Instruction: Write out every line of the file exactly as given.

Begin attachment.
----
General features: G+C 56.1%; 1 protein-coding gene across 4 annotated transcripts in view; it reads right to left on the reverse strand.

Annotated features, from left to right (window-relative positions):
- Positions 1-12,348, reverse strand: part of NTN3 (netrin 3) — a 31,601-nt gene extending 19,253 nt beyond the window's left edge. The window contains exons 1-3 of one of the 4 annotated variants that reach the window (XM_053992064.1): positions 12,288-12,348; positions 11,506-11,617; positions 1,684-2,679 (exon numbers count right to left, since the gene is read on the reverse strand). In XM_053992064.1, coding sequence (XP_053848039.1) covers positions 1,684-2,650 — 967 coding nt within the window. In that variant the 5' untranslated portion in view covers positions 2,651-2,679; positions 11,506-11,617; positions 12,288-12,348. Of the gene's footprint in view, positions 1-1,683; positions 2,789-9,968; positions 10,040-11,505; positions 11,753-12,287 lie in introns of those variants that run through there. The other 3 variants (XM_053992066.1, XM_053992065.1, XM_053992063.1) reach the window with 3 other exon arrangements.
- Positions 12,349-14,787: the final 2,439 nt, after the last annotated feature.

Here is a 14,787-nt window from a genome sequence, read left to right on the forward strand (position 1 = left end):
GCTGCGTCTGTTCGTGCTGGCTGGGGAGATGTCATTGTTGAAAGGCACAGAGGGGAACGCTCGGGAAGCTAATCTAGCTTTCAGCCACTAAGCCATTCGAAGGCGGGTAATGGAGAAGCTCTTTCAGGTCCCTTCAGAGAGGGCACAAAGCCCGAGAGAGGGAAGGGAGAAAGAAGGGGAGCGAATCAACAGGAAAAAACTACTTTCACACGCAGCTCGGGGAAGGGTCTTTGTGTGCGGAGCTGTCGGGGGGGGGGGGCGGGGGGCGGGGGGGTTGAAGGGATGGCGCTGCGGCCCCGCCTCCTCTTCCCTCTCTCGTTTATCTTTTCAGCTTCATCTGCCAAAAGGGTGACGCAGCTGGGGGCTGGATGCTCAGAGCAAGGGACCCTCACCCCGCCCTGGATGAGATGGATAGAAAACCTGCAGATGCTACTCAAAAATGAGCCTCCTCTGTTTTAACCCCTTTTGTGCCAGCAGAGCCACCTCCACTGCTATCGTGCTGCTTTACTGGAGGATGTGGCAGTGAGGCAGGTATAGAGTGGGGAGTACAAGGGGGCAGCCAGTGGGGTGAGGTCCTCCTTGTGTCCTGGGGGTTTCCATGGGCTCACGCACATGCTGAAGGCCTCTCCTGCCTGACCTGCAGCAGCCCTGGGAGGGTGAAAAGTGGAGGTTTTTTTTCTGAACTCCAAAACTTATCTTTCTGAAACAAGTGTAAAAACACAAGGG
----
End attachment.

General features: G+C 56.1%; 1 protein-coding gene across 4 annotated transcripts in view; it reads right to left on the reverse strand.

Annotated features, from left to right (window-relative positions):
- Positions 1-12,348, reverse strand: part of NTN3 (netrin 3) — a 31,601-nt gene extending 19,253 nt beyond the window's left edge. The window contains exons 1-3 of one of the 4 annotated variants that reach the window (XM_053992064.1): positions 12,288-12,348; positions 11,506-11,617; positions 1,684-2,679 (exon numbers count right to left, since the gene is read on the reverse strand). In XM_053992064.1, coding sequence (XP_053848039.1) covers positions 1,684-2,650 — 967 coding nt within the window. In that variant the 5' untranslated portion in view covers positions 2,651-2,679; positions 11,506-11,617; positions 12,288-12,348. Of the gene's footprint in view, positions 1-1,683; positions 2,789-9,968; positions 10,040-11,505; positions 11,753-12,287 lie in introns of those variants that run through there. The other 3 variants (XM_053992066.1, XM_053992065.1, XM_053992063.1) reach the window with 3 other exon arrangements.
- Positions 12,349-14,787: the final 2,439 nt, after the last annotated feature.

Here is a 14,787-nt window from a genome sequence, read left to right on the forward strand (position 1 = left end):
GCTGCGTCTGTTCGTGCTGGCTGGGGAGATGTCATTGTTGAAAGGCACAGAGGGGAACGCTCGGGAAGCTAATCTAGCTTTCAGCCACTAAGCCATTCGAAGGCGGGTAATGGAGAAGCTCTTTCAGGTCCCTTCAGAGAGGGCACAAAGCCCGAGAGAGGGAAGGGAGAAAGAAGGGGAGCGAATCAACAGGAAAAAACTACTTTCACACGCAGCTCGGGGAAGGGTCTTTGTGTGCGGAGCTGTCGGGGGGGGGGGGCGGGGGGCGGGGGGGTTGAAGGGATGGCGCTGCGGCCCCGCCTCCTCTTCCCTCTCTCGTTTATCTTTTCAGCTTCATCTGCCAAAAGGGTGACGCAGCTGGGGGCTGGATGCTCAGAGCAAGGGACCCTCACCCCGCCCTGGATGAGATGGATAGAAAACCTGCAGATGCTACTCAAAAATGAGCCTCCTCTGTTTTAACCCCTTTTGTGCCAGCAGAGCCACCTCCACTGCTATCGTGCTGCTTTACTGGAGGATGTGGCAGTGAGGCAGGTATAGAGTGGGGAGTACAAGGGGGCAGCCAGTGGGGTGAGGTCCTCCTTGTGTCCTGGGGGTTTCCATGGGCTCACGCACATGCTGAAGGCCTCTCCTGCCTGACCTGCAGCAGCCCTGGGAGGGTGAAAAGTGGAGGTTTTTTTTCTGAACTCCAAAACTTATCTTTCTGAAACAAGTGTAAAAACACAAGGG